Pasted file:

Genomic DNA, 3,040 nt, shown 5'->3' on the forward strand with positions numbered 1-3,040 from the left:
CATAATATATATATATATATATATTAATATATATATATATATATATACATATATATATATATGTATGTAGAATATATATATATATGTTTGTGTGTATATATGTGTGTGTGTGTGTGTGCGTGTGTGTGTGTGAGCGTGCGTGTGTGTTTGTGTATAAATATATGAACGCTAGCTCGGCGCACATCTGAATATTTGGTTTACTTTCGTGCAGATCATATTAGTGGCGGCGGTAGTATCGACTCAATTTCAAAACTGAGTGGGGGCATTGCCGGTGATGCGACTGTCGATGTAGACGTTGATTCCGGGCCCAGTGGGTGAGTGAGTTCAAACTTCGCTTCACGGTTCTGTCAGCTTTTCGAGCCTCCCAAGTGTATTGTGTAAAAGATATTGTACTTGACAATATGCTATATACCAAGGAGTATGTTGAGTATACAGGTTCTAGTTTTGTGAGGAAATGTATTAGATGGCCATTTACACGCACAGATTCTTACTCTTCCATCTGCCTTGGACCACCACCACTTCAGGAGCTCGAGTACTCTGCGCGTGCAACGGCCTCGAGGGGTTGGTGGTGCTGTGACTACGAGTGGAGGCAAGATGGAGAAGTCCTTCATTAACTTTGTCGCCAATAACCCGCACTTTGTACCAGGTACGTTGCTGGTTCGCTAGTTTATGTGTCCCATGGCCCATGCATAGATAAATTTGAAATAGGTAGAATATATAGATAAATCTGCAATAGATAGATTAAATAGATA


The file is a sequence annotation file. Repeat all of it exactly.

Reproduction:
Genomic DNA, 3,040 nt, shown 5'->3' on the forward strand with positions numbered 1-3,040 from the left:
CATAATATATATATATATATATATTAATATATATATATATATATATACATATATATATATATGTATGTAGAATATATATATATATGTTTGTGTGTATATATGTGTGTGTGTGTGTGTGCGTGTGTGTGTGTGAGCGTGCGTGTGTGTTTGTGTATAAATATATGAACGCTAGCTCGGCGCACATCTGAATATTTGGTTTACTTTCGTGCAGATCATATTAGTGGCGGCGGTAGTATCGACTCAATTTCAAAACTGAGTGGGGGCATTGCCGGTGATGCGACTGTCGATGTAGACGTTGATTCCGGGCCCAGTGGGTGAGTGAGTTCAAACTTCGCTTCACGGTTCTGTCAGCTTTTCGAGCCTCCCAAGTGTATTGTGTAAAAGATATTGTACTTGACAATATGCTATATACCAAGGAGTATGTTGAGTATACAGGTTCTAGTTTTGTGAGGAAATGTATTAGATGGCCATTTACACGCACAGATTCTTACTCTTCCATCTGCCTTGGACCACCACCACTTCAGGAGCTCGAGTACTCTGCGCGTGCAACGGCCTCGAGGGGTTGGTGGTGCTGTGACTACGAGTGGAGGCAAGATGGAGAAGTCCTTCATTAACTTTGTCGCCAATAACCCGCACTTTGTACCAGGTACGTTGCTGGTTCGCTAGTTTATGTGTCCCATGGCCCATGCATAGATAAATTTGAAATAGGTAGAATATATAGATAAATCTGCAATAGATAGATTAAATAGATA